Where the media devotes its resources sends a message. How it chooses to cover certain things sends a message. It sent one to me when I was in high school. It is surely sending that message to other teenagers watching every day.

 

Links of the Day:

 

– If casinos are supposed to be cash cows for local governments, why do they need tax breaks?

– Stop The Cap takes on Adam McFadden for writing a letter in support of Comcast’s takeover of Time Warner. (McFadden told me he simply hates Time Warner and Comcast does not give that much money to his group.)

– Syracuse’s mayor is exploring municipal broadband.

– Lieutenant Governor Bob Duffy has discovered Twitter. It turns out, he’s pretty good at it! Even better, his boss hasn’t tried to rein him in.

– The Cuomo administration is deleting all emails after 90 days, raising issues about records preservation.

– The New York Times editorial board calls on Cuomo to stop trying to throw his Democratic primary challenger off the ballot.

– This is why call centers are bad economic development. Xerox is laying off 468 people in Houston.

– An orthopedic surgeon writes about the growing number of children who have sports-related injuries. His advice to parents is to chill out.

– A mom is reading her emails on her phone while her kid plays at the park. Give her a break!

Credit: City of Rochester

Credit: City of Rochester

Monroe County is getting more diverse. Newly-released census data shows Hispanics are the fastest growing group, followed by Asians and blacks.

Hispanics numbered 62,994 in Monroe County in 2013, up from 57,670 in 2010, a 9.2 percent increase. That means they make up 8.4 percent of the population, a .5 percent increase from 2010.

The number of Asians went up 8 percent between 2010 and 2013 to 31,366. They now make up 4.2 percent of Monroe County’s population, up from 3.9 percent in 2010.

There are 131,269 black residents of Monroe County, up 2 percent from 2010. They make up 17.5 percent of population, up from 17.3 percent in 2010.

There are 598,101 non-Hispanic white residents, up from 596,345 in 2010. But their total share of the population dropped from 80.1 percent to 79.8 percent.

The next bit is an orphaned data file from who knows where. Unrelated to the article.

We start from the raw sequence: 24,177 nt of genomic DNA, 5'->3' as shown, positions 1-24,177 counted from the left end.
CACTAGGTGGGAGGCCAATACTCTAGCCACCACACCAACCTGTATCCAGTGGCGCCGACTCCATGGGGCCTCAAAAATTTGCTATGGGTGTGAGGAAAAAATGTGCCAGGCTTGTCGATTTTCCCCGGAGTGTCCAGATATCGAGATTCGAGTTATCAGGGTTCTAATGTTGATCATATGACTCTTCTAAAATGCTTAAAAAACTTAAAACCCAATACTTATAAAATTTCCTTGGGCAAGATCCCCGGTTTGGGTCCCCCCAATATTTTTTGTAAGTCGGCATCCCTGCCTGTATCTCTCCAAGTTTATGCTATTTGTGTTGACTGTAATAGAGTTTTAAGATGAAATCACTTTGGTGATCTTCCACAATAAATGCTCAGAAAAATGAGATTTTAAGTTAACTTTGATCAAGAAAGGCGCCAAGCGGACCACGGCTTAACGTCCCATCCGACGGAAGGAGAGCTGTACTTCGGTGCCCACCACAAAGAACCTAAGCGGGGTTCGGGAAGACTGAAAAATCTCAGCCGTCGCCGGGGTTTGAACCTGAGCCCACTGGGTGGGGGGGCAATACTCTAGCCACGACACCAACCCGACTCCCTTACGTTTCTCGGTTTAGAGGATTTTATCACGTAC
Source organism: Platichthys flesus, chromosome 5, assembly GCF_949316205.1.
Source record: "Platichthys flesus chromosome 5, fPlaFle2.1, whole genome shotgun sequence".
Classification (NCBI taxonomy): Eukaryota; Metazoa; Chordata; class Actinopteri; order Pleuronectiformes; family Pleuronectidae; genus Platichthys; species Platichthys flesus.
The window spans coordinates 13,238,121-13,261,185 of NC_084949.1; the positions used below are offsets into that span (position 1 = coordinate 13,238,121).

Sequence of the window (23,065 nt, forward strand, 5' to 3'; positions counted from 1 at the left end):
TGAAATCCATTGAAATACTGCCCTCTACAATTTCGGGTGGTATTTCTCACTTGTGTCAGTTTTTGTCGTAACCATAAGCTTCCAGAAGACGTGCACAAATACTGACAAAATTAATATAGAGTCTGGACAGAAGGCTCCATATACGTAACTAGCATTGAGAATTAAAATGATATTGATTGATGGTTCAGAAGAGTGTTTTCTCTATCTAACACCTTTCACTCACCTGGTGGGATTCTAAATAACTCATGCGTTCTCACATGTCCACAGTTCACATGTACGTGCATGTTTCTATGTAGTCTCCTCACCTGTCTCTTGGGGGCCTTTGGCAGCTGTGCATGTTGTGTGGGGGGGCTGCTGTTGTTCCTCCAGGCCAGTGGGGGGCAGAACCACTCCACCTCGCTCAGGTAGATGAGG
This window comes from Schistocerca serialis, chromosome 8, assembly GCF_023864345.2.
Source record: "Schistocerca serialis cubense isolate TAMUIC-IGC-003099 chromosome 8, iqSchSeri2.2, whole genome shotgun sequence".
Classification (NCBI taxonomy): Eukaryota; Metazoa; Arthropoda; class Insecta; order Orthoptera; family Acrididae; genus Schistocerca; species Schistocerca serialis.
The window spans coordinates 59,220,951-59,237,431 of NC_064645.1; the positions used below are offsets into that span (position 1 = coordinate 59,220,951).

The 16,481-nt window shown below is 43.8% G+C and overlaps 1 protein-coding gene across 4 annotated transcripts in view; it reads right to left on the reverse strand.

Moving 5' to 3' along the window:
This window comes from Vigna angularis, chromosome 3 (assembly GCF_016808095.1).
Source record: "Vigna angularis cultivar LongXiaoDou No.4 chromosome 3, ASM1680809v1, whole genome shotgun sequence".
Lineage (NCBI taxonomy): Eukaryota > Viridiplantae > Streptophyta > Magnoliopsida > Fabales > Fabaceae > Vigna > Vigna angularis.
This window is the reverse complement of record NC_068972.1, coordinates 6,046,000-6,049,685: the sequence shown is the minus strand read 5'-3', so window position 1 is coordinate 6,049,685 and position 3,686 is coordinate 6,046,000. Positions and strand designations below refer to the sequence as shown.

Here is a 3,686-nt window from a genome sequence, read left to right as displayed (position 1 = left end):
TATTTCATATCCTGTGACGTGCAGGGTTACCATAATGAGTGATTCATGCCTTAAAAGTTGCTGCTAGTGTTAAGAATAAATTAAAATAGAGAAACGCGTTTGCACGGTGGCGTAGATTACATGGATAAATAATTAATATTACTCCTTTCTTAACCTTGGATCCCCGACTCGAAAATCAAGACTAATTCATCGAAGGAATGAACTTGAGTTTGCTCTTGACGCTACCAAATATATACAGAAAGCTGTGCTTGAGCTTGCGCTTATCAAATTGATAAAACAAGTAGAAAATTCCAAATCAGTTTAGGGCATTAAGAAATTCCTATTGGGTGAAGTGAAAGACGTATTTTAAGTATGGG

Monroe County is less diverse than the United States as a whole, where whites make up 62.6 percent of the population. Asians and Hispanics are the fastest-growing groups in the nation.

 

Links of the Day:

 

– A suburban Syracuse school district can bring back soup and sandwiches at lunch. It’s rejecting the federal lunch program. (Poor districts can’t do this.)

– Math under Common Core has parents stumbling.

– Oh look. Another state lawmaker indicted.

– Work programs for people with disabilities are being phased out. Maybe that’s a good thing, because the jobs paid less than minimum wage.

– High Falls repainted old “Ghost Signs.” This is so cool!

– People love the Xerox Rochester International Jazz Festival, but they don’t know a lot about jazz.

 

Tweet of the Day:

 

 

Graphic of the Day:

 

BREWERIES

4b51f4aa-f527-4184-b647-0a3fb726dc8cWhen Detroit filed for bankruptcy, cities across the country asked if they would be next. Many face the same challenges of pension and employee costs, suburban flight, a declining property tax base, vacant housing, crime and struggling schools.

Rochester Mayor Tom Richards warned the city could go down the same path as Detroit if it’s not properly managed. But there are significant differences between the Flower City and the Motor City. City workers are in the state pension system and Rochester has not had the same management problems. (Detroit suffered through decades of having an extreme debt load and saw an explosion of even more borrowing under Mayor Kwame Kilpatrick, who was also convicted in a corruption scandal.) Rochester maintains a decent quality of life with libraries, police and fire services, parks and more. Rochester’s credit rating is stellar, and has remained so since at least the days of Mayor Bill Johnson.

In short, Rochester is a long, long way from being Detroit.

That’s why I was disturbed to hear people say after Lovely Warren was elected mayor, “Rochester will be Detroit.”